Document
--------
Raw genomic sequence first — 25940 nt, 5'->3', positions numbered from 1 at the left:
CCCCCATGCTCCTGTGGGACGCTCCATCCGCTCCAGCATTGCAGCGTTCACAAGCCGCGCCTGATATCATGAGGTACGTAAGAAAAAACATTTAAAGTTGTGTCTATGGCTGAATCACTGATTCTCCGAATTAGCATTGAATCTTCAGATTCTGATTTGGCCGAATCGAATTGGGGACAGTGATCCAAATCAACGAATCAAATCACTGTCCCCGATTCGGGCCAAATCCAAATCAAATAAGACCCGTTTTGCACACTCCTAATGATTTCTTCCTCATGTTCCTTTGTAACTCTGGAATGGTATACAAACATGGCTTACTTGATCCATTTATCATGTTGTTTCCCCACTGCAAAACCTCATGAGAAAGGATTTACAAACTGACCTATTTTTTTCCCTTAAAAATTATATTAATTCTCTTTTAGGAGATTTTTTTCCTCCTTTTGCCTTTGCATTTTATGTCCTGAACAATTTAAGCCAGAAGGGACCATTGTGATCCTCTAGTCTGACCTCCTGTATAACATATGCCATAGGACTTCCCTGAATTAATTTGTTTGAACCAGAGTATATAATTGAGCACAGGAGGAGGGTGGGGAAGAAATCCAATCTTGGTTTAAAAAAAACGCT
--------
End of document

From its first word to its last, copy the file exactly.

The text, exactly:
Raw genomic sequence first — 25940 nt, 5'->3', positions numbered from 1 at the left:
CCCCCATGCTCCTGTGGGACGCTCCATCCGCTCCAGCATTGCAGCGTTCACAAGCCGCGCCTGATATCATGAGGTACGTAAGAAAAAACATTTAAAGTTGTGTCTATGGCTGAATCACTGATTCTCCGAATTAGCATTGAATCTTCAGATTCTGATTTGGCCGAATCGAATTGGGGACAGTGATCCAAATCAACGAATCAAATCACTGTCCCCGATTCGGGCCAAATCCAAATCAAATAAGACCCGTTTTGCACACTCCTAATGATTTCTTCCTCATGTTCCTTTGTAACTCTGGAATGGTATACAAACATGGCTTACTTGATCCATTTATCATGTTGTTTCCCCACTGCAAAACCTCATGAGAAAGGATTTACAAACTGACCTATTTTTTTCCCTTAAAAATTATATTAATTCTCTTTTAGGAGATTTTTTTCCTCCTTTTGCCTTTGCATTTTATGTCCTGAACAATTTAAGCCAGAAGGGACCATTGTGATCCTCTAGTCTGACCTCCTGTATAACATATGCCATAGGACTTCCCTGAATTAATTTGTTTGAACCAGAGTATATAATTGAGCACAGGAGGAGGGTGGGGAAGAAATCCAATCTTGGTTTAAAAAAAACGCT